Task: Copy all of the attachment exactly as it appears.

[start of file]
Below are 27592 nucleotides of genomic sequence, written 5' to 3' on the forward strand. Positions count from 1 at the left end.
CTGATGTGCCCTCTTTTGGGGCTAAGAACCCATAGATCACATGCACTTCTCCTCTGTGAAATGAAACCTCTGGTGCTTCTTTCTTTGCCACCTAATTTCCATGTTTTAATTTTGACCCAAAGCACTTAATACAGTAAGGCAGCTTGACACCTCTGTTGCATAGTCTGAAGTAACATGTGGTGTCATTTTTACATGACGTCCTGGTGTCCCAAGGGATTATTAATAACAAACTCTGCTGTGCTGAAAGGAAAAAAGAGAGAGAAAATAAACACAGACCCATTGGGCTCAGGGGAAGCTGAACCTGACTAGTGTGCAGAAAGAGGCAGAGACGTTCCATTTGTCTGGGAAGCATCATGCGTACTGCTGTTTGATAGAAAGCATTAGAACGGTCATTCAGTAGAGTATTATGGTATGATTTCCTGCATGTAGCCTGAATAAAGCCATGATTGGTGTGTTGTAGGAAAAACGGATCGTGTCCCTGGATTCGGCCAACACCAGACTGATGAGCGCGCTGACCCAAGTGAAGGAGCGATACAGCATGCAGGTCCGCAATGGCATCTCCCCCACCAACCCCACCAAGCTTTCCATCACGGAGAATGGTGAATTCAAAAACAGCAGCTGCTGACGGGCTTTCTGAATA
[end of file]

Below are 27592 nucleotides of genomic sequence, written 5' to 3' on the forward strand. Positions count from 1 at the left end.
CTGATGTGCCCTCTTTTGGGGCTAAGAACCCATAGATCACATGCACTTCTCCTCTGTGAAATGAAACCTCTGGTGCTTCTTTCTTTGCCACCTAATTTCCATGTTTTAATTTTGACCCAAAGCACTTAATACAGTAAGGCAGCTTGACACCTCTGTTGCATAGTCTGAAGTAACATGTGGTGTCATTTTTACATGACGTCCTGGTGTCCCAAGGGATTATTAATAACAAACTCTGCTGTGCTGAAAGGAAAAAAGAGAGAGAAAATAAACACAGACCCATTGGGCTCAGGGGAAGCTGAACCTGACTAGTGTGCAGAAAGAGGCAGAGACGTTCCATTTGTCTGGGAAGCATCATGCGTACTGCTGTTTGATAGAAAGCATTAGAACGGTCATTCAGTAGAGTATTATGGTATGATTTCCTGCATGTAGCCTGAATAAAGCCATGATTGGTGTGTTGTAGGAAAAACGGATCGTGTCCCTGGATTCGGCCAACACCAGACTGATGAGCGCGCTGACCCAAGTGAAGGAGCGATACAGCATGCAGGTCCGCAATGGCATCTCCCCCACCAACCCCACCAAGCTTTCCATCACGGAGAATGGTGAATTCAAAAACAGCAGCTGCTGACGGGCTTTCTGAATA